I was out renewing my driver’s license back in early February, and of course it took much longer than I expected, which caused me to drive home late in the afternoon. I noticed the sky, which had been cloudy all day, was just beginning to clear along the western horizon, and I immediately started driving with a bit more purpose in order to get home, collect my gear and head to the lake for the possibility of a good sunset. I rushed to a spot I knew would face west, parked the car along the road and started hiking through the woods to get to the water’s edge. As I walked, I began to envision what the image might look like. Even though the lake was not very wide at that point, I figured to use a wide-angle lens to make the opposite shore appear much further away than it really was and include as much sky as possible, and I would need a split neutral density filter to even out the light values of the sky and water. I was thinking ahead so when I arrived I would immediately know what needed to be done to get the shot I wanted. But time was getting short and the sun was already setting through a sliver of an opening in the cloud cover. I knew I wouldn’t be able to hike to the spot before the sun went down, however I hoped I would get there just as the clouds lit up. But down I went, really hard with all my weight landing directly on my shoulder; I knew immediately it was bad. I couldn’t even lift up my arm; it just hung there by my side and It was extremely painful. I got up slowly and kept moving until I got to the edge of the lake. Somehow, I managed to get the camera out of the bag and onto the tripod using the one good arm and the other hand, but never lifting it from my side. Then I had to change the lens on the camera, get the filter on, compose (which was pretty painful and difficult using a ball head) and managed to click off a few frames just before the beautiful light vanished. A two second exposure smoothed out the water a bit since it was not completely still and mirror-like; otherwise it would have just looked blurry without much in the way of reflections. I was happy I was able to get through the pain to photograph the great light on the clouds, but I paid the price on the walk back to the car, my shoulder was throbbing with every step. I had to drive using only one hand because I couldn’t get my other hand up to hold the wheel, and it wouldn’t have been too bad except that I drive a manual transmission… always have.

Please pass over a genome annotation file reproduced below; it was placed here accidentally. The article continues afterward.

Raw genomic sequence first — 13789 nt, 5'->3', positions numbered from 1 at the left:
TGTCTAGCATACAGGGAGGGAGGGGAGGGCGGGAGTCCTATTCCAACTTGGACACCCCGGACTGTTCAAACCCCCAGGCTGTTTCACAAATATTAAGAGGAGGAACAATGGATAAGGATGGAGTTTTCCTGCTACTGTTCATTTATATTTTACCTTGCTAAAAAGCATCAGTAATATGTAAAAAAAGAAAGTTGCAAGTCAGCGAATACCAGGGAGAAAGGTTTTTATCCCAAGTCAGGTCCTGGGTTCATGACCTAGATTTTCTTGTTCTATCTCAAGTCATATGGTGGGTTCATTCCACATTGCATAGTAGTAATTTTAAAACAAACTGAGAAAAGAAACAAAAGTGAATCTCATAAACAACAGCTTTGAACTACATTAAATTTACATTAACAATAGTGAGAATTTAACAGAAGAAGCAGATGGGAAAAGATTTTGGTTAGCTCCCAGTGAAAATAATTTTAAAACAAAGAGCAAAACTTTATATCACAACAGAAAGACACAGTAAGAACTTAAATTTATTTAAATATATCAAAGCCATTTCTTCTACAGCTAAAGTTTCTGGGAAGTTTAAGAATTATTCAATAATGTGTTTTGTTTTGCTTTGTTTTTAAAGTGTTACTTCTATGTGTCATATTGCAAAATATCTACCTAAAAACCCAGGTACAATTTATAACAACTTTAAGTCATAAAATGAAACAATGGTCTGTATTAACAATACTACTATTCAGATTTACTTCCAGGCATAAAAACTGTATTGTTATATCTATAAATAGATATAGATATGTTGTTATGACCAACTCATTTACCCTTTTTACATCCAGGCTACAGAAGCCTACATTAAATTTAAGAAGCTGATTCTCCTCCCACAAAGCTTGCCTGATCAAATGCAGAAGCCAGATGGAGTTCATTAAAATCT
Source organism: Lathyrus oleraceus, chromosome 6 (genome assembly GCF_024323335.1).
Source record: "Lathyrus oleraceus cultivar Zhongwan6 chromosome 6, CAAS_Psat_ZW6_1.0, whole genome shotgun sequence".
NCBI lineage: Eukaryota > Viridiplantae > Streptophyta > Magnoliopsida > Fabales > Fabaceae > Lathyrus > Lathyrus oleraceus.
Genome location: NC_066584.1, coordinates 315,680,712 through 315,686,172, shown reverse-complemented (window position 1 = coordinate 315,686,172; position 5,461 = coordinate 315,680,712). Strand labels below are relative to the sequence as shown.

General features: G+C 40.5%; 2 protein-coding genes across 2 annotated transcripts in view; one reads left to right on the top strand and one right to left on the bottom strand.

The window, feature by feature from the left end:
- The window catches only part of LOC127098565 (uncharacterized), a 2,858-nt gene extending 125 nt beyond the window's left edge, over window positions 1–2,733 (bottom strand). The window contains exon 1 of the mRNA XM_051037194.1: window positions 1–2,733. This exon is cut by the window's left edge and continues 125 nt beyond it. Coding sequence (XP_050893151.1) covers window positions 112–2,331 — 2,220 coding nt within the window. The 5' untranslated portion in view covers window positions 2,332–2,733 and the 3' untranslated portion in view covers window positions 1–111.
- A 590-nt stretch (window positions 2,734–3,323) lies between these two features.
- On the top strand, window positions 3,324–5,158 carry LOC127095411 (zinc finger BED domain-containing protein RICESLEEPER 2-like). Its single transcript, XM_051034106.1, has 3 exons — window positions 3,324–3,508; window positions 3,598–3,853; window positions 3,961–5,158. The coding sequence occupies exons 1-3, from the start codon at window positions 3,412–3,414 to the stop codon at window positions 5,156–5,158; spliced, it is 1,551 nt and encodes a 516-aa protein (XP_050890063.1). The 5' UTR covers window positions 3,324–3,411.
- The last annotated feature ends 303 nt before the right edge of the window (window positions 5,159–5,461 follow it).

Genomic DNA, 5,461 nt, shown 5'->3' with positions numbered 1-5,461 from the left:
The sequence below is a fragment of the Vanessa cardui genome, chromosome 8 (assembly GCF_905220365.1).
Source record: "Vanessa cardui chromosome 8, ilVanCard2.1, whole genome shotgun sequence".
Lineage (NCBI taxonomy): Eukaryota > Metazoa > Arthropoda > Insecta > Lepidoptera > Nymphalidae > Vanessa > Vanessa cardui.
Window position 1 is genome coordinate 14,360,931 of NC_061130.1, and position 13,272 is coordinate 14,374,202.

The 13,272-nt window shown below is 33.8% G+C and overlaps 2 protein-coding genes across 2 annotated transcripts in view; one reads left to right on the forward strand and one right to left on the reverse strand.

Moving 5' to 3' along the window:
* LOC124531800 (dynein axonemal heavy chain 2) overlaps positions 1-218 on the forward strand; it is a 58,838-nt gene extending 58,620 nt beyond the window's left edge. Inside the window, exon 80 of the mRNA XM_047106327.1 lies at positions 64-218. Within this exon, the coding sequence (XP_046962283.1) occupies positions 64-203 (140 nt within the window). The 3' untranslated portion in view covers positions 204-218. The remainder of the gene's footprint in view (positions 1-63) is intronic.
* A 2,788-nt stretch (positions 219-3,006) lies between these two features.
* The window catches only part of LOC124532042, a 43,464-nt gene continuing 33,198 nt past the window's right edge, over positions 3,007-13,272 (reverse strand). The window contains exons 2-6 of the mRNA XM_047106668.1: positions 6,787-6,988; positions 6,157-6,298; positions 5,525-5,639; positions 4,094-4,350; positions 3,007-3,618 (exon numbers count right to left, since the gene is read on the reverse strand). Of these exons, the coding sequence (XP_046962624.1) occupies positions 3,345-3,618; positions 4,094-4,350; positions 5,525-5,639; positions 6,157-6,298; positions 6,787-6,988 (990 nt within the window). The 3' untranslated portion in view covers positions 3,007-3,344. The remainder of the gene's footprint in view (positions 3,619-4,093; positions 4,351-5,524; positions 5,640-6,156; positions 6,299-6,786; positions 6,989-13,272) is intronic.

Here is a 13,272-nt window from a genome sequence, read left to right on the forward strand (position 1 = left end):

The shoulder seemed to improve just a bit the next day, so I felt I may not have broken anything, and although it was still pretty painful, it continued to improve just a tiny bit each day until I finally had some semblance of normal movement back. It is still not right today, after over two months, but the events of that afternoon really made me think that I needed to be a bit more cautious when I’m out alone. When I head out west, or anywhere away from home for that matter, for photography, I tend to travel alone and am pretty conservative, trying not to put myself into any situations that could lead to disaster. But here near home, I have rethought my approach to being alone when I photograph as well. I could have really injured myself that night and been left lying there unable to get back to the car. Luckily I did have a cell phone, so that would have helped, but only if I had remained conscious! I came away with the realization that in a split second, things can change dramatically, and your life could possibly never be the same thereafter. I count my blessings that it wasn’t anything more serious than it was that night.